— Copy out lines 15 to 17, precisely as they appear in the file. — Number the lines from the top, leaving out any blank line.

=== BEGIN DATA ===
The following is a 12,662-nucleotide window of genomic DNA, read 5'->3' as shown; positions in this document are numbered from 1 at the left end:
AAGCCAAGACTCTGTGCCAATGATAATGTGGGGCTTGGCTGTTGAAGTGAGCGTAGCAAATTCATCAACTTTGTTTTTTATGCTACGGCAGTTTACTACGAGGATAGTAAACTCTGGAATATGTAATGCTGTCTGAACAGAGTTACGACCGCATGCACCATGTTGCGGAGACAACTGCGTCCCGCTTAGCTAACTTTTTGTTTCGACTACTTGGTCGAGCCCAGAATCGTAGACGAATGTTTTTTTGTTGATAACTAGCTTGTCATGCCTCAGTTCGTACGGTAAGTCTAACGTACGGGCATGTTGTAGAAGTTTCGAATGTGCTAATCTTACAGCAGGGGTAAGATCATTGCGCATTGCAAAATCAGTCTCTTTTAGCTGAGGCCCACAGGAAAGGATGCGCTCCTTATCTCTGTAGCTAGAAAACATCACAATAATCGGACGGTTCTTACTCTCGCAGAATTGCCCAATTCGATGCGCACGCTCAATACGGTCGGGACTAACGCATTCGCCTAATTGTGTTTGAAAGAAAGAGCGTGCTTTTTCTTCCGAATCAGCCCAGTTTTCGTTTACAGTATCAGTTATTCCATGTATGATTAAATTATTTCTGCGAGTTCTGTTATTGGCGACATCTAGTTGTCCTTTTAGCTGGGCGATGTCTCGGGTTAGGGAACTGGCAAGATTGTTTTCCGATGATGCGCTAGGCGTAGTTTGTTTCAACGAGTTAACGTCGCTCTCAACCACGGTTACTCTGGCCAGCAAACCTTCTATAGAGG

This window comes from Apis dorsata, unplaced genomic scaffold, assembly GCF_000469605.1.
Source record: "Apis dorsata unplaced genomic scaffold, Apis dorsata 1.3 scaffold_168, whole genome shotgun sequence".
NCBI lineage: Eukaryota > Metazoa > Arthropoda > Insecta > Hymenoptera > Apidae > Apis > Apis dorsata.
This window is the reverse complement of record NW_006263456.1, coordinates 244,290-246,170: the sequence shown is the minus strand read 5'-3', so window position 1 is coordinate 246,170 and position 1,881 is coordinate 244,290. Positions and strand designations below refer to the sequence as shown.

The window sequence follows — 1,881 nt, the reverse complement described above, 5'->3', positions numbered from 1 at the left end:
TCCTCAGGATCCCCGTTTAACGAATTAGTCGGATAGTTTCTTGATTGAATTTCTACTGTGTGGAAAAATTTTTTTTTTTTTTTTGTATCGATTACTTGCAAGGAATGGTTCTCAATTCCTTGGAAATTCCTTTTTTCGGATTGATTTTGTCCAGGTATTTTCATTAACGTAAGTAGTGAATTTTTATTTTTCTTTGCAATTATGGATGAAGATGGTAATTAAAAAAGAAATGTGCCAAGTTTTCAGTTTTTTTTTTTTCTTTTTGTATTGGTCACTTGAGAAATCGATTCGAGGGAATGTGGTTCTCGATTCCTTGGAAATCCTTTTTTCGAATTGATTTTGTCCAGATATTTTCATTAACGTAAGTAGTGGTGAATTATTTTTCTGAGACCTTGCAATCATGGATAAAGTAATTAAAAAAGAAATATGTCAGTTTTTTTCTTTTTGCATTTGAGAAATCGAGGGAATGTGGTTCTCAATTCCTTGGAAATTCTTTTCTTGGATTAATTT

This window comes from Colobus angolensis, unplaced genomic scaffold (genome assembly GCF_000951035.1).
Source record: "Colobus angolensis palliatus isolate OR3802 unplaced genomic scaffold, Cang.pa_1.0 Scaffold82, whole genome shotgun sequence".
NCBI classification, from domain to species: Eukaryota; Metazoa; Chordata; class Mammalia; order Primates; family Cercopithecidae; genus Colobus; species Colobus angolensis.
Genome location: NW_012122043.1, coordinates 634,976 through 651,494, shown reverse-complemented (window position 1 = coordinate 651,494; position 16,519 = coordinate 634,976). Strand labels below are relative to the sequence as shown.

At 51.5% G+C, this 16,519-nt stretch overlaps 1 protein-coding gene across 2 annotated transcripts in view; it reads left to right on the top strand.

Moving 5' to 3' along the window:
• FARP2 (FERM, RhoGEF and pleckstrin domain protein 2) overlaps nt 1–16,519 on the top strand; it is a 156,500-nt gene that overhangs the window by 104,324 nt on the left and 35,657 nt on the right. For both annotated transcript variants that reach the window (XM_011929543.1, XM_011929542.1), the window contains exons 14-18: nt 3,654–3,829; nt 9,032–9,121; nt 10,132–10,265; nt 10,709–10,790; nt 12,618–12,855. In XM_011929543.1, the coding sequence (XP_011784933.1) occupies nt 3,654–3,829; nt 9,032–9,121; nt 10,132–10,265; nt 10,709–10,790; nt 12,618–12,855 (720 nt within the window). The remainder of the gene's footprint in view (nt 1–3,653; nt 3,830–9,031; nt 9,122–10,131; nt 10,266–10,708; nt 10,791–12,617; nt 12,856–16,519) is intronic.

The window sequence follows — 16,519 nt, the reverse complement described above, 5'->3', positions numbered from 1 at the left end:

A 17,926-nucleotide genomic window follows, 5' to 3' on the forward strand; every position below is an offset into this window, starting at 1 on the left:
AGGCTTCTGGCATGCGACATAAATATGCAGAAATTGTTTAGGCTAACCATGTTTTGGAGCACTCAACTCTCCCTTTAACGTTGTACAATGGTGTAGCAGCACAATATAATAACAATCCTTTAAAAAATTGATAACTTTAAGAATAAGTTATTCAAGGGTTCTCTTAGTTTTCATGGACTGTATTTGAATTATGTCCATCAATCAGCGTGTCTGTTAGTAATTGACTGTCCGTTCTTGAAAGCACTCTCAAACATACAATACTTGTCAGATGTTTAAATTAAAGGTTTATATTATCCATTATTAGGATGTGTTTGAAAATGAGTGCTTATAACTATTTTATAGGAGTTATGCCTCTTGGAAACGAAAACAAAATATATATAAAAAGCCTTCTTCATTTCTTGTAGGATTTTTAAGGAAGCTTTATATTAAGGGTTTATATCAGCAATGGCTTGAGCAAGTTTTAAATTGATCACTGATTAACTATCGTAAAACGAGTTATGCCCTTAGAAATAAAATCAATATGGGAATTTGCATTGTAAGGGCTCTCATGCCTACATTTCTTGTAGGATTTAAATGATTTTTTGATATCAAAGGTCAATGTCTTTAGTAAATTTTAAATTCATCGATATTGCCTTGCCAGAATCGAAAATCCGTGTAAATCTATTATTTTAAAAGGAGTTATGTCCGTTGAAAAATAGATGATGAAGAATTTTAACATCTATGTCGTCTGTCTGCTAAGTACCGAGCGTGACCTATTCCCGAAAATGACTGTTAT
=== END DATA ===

• FARP2 (FERM, RhoGEF and pleckstrin domain protein 2) overlaps nt 1–16,519 on the top strand; it is a 156,500-nt gene that overhangs the window by 104,324 nt on the left and 35,657 nt on the right. For both annotated transcript variants that reach the window (XM_011929543.1, XM_011929542.1), the window contains exons 14-18: nt 3,654–3,829; nt 9,032–9,121; nt 10,132–10,265; nt 10,709–10,790; nt 12,618–12,855. In XM_011929543.1, the coding sequence (XP_011784933.1) occupies nt 3,654–3,829; nt 9,032–9,121; nt 10,132–10,265; nt 10,709–10,790; nt 12,618–12,855 (720 nt within the window). The remainder of the gene's footprint in view (nt 1–3,653; nt 3,830–9,031; nt 9,122–10,131; nt 10,266–10,708; nt 10,791–12,617; nt 12,856–16,519) is intronic.

The window sequence follows — 16,519 nt, the reverse complement described above, 5'->3', positions numbered from 1 at the left end:

A 17,926-nucleotide genomic window follows, 5' to 3' on the forward strand; every position below is an offset into this window, starting at 1 on the left: